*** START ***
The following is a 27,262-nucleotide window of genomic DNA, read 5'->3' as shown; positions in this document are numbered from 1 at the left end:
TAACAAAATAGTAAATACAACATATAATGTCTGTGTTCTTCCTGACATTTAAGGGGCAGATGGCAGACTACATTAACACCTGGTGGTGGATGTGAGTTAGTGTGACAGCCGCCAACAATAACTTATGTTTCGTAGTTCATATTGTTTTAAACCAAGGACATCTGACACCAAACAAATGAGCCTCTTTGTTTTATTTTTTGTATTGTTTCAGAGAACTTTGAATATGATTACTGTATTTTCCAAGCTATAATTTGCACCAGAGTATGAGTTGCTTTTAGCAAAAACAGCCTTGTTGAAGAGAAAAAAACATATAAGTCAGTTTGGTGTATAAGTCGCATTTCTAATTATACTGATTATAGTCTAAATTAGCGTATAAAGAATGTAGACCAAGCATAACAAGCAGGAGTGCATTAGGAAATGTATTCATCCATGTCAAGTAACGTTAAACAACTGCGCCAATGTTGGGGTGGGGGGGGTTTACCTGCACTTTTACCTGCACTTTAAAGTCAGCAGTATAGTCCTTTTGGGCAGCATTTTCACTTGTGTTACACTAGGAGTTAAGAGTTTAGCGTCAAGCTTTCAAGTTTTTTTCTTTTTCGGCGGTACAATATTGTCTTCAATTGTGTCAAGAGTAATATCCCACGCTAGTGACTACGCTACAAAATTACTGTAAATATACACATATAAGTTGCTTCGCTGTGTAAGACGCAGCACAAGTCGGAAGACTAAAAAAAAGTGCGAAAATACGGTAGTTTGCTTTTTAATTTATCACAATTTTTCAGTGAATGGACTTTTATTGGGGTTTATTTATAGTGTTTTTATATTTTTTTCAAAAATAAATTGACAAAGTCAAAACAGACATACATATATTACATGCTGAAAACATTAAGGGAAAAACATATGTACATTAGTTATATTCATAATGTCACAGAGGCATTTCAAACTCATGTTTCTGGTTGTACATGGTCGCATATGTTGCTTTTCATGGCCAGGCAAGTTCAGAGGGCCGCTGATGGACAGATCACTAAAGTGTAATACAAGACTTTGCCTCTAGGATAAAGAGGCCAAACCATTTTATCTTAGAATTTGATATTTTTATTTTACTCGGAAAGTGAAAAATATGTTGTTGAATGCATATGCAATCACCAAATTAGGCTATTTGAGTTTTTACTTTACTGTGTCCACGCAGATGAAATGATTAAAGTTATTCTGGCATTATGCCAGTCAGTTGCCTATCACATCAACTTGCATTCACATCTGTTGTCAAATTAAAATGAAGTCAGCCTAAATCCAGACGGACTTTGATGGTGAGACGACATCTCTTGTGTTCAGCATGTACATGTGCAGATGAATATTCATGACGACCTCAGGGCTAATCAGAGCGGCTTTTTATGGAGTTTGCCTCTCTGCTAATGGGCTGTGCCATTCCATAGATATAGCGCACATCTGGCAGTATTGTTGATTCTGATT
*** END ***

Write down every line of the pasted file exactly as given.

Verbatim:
The following is a 27,262-nucleotide window of genomic DNA, read 5'->3' as shown; positions in this document are numbered from 1 at the left end:
TAACAAAATAGTAAATACAACATATAATGTCTGTGTTCTTCCTGACATTTAAGGGGCAGATGGCAGACTACATTAACACCTGGTGGTGGATGTGAGTTAGTGTGACAGCCGCCAACAATAACTTATGTTTCGTAGTTCATATTGTTTTAAACCAAGGACATCTGACACCAAACAAATGAGCCTCTTTGTTTTATTTTTTGTATTGTTTCAGAGAACTTTGAATATGATTACTGTATTTTCCAAGCTATAATTTGCACCAGAGTATGAGTTGCTTTTAGCAAAAACAGCCTTGTTGAAGAGAAAAAAACATATAAGTCAGTTTGGTGTATAAGTCGCATTTCTAATTATACTGATTATAGTCTAAATTAGCGTATAAAGAATGTAGACCAAGCATAACAAGCAGGAGTGCATTAGGAAATGTATTCATCCATGTCAAGTAACGTTAAACAACTGCGCCAATGTTGGGGTGGGGGGGGTTTACCTGCACTTTTACCTGCACTTTAAAGTCAGCAGTATAGTCCTTTTGGGCAGCATTTTCACTTGTGTTACACTAGGAGTTAAGAGTTTAGCGTCAAGCTTTCAAGTTTTTTTCTTTTTCGGCGGTACAATATTGTCTTCAATTGTGTCAAGAGTAATATCCCACGCTAGTGACTACGCTACAAAATTACTGTAAATATACACATATAAGTTGCTTCGCTGTGTAAGACGCAGCACAAGTCGGAAGACTAAAAAAAAGTGCGAAAATACGGTAGTTTGCTTTTTAATTTATCACAATTTTTCAGTGAATGGACTTTTATTGGGGTTTATTTATAGTGTTTTTATATTTTTTTCAAAAATAAATTGACAAAGTCAAAACAGACATACATATATTACATGCTGAAAACATTAAGGGAAAAACATATGTACATTAGTTATATTCATAATGTCACAGAGGCATTTCAAACTCATGTTTCTGGTTGTACATGGTCGCATATGTTGCTTTTCATGGCCAGGCAAGTTCAGAGGGCCGCTGATGGACAGATCACTAAAGTGTAATACAAGACTTTGCCTCTAGGATAAAGAGGCCAAACCATTTTATCTTAGAATTTGATATTTTTATTTTACTCGGAAAGTGAAAAATATGTTGTTGAATGCATATGCAATCACCAAATTAGGCTATTTGAGTTTTTACTTTACTGTGTCCACGCAGATGAAATGATTAAAGTTATTCTGGCATTATGCCAGTCAGTTGCCTATCACATCAACTTGCATTCACATCTGTTGTCAAATTAAAATGAAGTCAGCCTAAATCCAGACGGACTTTGATGGTGAGACGACATCTCTTGTGTTCAGCATGTACATGTGCAGATGAATATTCATGACGACCTCAGGGCTAATCAGAGCGGCTTTTTATGGAGTTTGCCTCTCTGCTAATGGGCTGTGCCATTCCATAGATATAGCGCACATCTGGCAGTATTGTTGATTCTGATT